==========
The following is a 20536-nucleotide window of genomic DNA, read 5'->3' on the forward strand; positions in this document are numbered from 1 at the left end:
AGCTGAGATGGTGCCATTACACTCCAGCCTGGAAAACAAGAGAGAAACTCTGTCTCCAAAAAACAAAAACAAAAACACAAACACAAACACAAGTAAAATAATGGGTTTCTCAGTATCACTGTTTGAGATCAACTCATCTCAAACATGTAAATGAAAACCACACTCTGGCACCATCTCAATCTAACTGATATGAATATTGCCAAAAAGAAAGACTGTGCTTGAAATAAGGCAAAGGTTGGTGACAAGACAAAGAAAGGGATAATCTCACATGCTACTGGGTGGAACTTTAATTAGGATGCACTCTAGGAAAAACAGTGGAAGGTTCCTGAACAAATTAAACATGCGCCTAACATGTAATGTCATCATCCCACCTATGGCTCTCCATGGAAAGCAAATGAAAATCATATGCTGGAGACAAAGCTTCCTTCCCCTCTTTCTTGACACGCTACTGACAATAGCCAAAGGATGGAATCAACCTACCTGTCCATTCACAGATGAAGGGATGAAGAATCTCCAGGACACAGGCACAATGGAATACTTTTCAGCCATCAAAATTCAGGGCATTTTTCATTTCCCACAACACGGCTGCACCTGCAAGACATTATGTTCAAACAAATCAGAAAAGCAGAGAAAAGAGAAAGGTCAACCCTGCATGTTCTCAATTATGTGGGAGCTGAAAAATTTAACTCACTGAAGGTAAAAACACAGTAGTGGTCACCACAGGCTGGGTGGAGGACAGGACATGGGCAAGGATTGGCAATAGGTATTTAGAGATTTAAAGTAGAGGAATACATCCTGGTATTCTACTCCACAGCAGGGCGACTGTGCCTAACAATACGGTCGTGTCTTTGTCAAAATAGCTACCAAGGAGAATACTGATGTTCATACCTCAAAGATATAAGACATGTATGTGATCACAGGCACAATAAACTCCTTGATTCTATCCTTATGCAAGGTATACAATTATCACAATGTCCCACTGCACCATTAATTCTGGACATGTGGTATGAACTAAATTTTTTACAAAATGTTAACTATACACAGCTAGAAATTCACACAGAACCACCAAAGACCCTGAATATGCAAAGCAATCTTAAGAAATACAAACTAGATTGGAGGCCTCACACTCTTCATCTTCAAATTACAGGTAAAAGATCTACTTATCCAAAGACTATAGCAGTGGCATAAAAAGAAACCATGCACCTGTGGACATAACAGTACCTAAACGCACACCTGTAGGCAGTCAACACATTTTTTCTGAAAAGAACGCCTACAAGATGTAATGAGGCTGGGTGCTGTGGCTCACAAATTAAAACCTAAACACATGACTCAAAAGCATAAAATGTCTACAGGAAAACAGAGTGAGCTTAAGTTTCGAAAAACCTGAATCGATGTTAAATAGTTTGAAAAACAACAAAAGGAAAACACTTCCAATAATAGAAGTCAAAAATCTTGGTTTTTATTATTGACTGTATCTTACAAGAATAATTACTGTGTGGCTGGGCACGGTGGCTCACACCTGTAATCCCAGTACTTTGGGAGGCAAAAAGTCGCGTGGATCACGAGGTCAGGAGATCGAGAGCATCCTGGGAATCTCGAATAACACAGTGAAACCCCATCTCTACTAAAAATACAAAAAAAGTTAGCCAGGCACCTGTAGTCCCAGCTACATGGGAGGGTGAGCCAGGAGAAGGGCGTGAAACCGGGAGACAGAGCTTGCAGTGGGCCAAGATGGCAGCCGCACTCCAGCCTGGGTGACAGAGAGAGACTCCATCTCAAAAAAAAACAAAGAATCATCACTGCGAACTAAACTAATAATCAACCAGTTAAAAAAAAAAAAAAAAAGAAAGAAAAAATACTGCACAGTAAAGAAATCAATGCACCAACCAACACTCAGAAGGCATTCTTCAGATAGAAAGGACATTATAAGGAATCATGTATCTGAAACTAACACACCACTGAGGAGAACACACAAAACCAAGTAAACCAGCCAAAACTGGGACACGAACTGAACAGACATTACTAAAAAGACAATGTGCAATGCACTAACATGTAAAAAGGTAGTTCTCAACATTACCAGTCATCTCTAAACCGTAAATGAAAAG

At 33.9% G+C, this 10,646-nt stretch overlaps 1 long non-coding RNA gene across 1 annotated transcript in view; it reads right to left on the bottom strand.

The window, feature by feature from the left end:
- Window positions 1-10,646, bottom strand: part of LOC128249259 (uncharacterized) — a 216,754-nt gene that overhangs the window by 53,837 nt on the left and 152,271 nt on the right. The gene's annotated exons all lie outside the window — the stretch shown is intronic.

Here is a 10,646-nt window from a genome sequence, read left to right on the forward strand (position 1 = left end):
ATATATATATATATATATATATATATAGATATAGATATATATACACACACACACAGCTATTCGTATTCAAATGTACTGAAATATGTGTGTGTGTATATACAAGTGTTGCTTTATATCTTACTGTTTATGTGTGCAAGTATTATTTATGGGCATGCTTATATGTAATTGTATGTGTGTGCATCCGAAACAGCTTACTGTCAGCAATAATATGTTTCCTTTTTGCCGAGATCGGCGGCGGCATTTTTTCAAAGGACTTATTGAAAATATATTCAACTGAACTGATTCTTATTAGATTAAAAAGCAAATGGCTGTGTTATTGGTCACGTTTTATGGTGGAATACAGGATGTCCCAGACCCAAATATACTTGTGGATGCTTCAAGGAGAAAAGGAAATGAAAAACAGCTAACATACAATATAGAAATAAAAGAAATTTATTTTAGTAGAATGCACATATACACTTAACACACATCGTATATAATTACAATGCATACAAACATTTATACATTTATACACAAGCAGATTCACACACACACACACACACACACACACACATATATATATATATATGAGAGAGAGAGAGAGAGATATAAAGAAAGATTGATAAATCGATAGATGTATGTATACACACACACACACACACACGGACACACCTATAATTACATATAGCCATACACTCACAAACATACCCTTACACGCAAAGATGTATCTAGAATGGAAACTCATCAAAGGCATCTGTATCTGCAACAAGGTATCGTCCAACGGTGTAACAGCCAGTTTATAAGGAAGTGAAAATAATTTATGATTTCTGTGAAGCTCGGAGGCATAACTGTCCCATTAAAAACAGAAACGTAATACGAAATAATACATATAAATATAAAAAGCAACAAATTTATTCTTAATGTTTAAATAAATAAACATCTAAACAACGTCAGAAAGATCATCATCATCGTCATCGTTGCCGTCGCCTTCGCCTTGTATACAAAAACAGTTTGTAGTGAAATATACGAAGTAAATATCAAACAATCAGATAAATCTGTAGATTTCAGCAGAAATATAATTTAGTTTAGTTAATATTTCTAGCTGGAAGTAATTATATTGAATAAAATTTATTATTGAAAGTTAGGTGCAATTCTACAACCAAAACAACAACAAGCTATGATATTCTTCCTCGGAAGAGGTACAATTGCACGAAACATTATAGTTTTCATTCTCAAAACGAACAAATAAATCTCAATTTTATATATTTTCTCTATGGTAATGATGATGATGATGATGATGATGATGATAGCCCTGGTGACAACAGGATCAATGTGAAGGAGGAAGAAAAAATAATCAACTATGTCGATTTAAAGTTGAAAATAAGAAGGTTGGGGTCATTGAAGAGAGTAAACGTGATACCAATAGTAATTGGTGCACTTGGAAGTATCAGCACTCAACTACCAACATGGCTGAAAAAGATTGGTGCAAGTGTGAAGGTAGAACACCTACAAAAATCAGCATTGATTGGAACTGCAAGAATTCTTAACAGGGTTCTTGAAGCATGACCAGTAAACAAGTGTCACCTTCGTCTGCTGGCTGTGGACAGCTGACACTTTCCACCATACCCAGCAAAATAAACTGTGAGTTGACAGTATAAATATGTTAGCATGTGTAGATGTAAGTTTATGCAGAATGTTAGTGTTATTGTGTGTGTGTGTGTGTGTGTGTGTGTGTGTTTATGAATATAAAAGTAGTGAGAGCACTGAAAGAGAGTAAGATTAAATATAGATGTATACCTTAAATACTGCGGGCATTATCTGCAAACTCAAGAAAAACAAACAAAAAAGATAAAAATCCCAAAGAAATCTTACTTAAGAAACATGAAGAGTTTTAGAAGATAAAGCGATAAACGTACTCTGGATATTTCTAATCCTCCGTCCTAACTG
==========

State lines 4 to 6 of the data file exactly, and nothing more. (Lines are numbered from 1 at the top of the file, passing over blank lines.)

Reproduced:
The window, feature by feature from the left end:
- Window positions 1-10,646, bottom strand: part of LOC128249259 (uncharacterized) — a 216,754-nt gene that overhangs the window by 53,837 nt on the left and 152,271 nt on the right. The gene's annotated exons all lie outside the window — the stretch shown is intronic.

Here is a 10,646-nt window from a genome sequence, read left to right on the forward strand (position 1 = left end):